Do you remember the theme song of "Cheers"?Probably the best remembered line from that song is "You wanna go where everybody knows your name".
It's nice to belong somewhere. When I was a kid my dad was the local minister. On a Saturday morning I would be sent up the main street with a shopping trolley (why was I not embarrassed?) for what we in the west of Scotland call the "messages" (not messages, actually, but groceries). The last shop I went to was the bakers, where there would be ready waiting for me a brown cardboard box tied with string containing forty small rolls (they were called TV rolls for some reason) and I would sit it on top of my trolley. There were four of us in our house and we all got two each for our packed lunch Monday to Friday (4x2x5=40). Anyway, up and down the street as I did the shopping for my mum, I would be greeted by several people who knew me as the minister's daughter. I didn't realise how nice that was at the time. When, as a teenager, we moved to a different town I found I didn't much care for being unrecognised, overlooked and generally ignored when I went shopping! Poor me with my whatever-you-call-it complex.
Nowadays we are a much more mobile society. We don't work where we grew up, we don't spend all our lives in the same place any more. We travel to socialise. Many of us don't have that community thing so much now. Actually as a parish minister's wife I've now got it again, but lots of folk don't.
However, for those who have had the experience of living in a community "where everybody knows your name" as the song said, it can be difficult when you lose that. They say that's one of the reasons lottery winners aren't always as happy in their new life as they anticipated - they've moved away from their old neighbourhood.
Anyway, recently I've been thinking about this whole thing in relation not to myself but to prisoners.
A big issue for many ex-offenders who are genuinely keen to mend their ways and live honestly and legally and stay out of jail, is what to do about their old haunting ground and old associates. Prison has removed them from the situation but as they look forward to liberation they have to think about the implications of going back home.
Imagine many of your family are drinkers/drug users. Imagine many of your friends are drinkers/drug users. Imagine many of them are in regular trouble with the police. Imagine you have been in trouble yourself since you were a young teenager but now you are 25, 35, 45, whatever, and are really determined to go straight and behave yourself. You never want to go back to jail. You are due for release soon. Should you go home? You've missed your family and they're excited that you're coming home. Where else could you go anyway? But how to manage living back there whilst staying sober/clean and out of trouble...?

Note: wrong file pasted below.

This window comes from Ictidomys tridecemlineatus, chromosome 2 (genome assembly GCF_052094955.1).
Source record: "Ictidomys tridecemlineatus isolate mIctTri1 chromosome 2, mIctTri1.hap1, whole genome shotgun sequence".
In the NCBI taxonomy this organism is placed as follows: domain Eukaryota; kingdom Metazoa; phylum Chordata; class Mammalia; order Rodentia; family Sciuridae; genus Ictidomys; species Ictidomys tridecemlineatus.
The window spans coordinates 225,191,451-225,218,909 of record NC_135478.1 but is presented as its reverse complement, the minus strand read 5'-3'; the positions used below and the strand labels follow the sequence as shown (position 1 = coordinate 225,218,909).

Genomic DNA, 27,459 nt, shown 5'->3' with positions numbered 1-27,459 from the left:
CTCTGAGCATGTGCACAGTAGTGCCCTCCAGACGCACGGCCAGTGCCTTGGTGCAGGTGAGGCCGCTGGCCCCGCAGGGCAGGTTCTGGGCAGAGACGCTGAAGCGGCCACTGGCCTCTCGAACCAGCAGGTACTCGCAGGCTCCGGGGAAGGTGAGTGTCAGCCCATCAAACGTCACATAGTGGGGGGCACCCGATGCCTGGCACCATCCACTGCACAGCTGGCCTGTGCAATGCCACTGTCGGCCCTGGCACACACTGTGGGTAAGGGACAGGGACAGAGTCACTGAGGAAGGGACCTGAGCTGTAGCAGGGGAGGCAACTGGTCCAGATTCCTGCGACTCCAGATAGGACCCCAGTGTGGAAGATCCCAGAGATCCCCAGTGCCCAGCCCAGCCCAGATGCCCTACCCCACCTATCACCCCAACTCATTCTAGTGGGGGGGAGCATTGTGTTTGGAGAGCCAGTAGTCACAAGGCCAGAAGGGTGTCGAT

And then, deep down, there's this community thing tugging at you. In the Bad Old Days, you were known in your area. Everybody certainly knew your name, and your pals' names. "Respect", well fear anyway. No one would mess with you because of your reputation, so you felt safe. Going to a new area you wouldn't have that. No one would know your name. You'd be a nobody. And you wouldn't be used to the vulnerable feeling that would arise in you.
These are real issues. I've been having conversations with prisoners on that very topic recently. The authorities sometimes don't want a guy going back to an area because of the "old associates" temptation problem, and yet sometimes they don't want a guy going to a new area because of "lack of support". "I can't win", a prisoner told me. But most of the guys themselves struggle to know the right thing to do or else, more often, know that they have no choice because there are no options for a roof over their head anywhere else.
If you've read this far, and you're not asleep yet, there is a fascinating verbatim account of a discussion among prisoners in an English jail recorded here. The bit I'm referring to starts about two thirds of the way down the page, focusses on a guy called Rick, and you need to do the "click here" thing at the foot of the page to get the rest of it. It's all to do with whether he should go back to his old "manor" or not. It was maybe a stage-managed performance for the benefit of the journalist but I've certainly heard this kind of thing said.
Book Notes: Millions Like Us by Virginia Nicholson
11 hours ago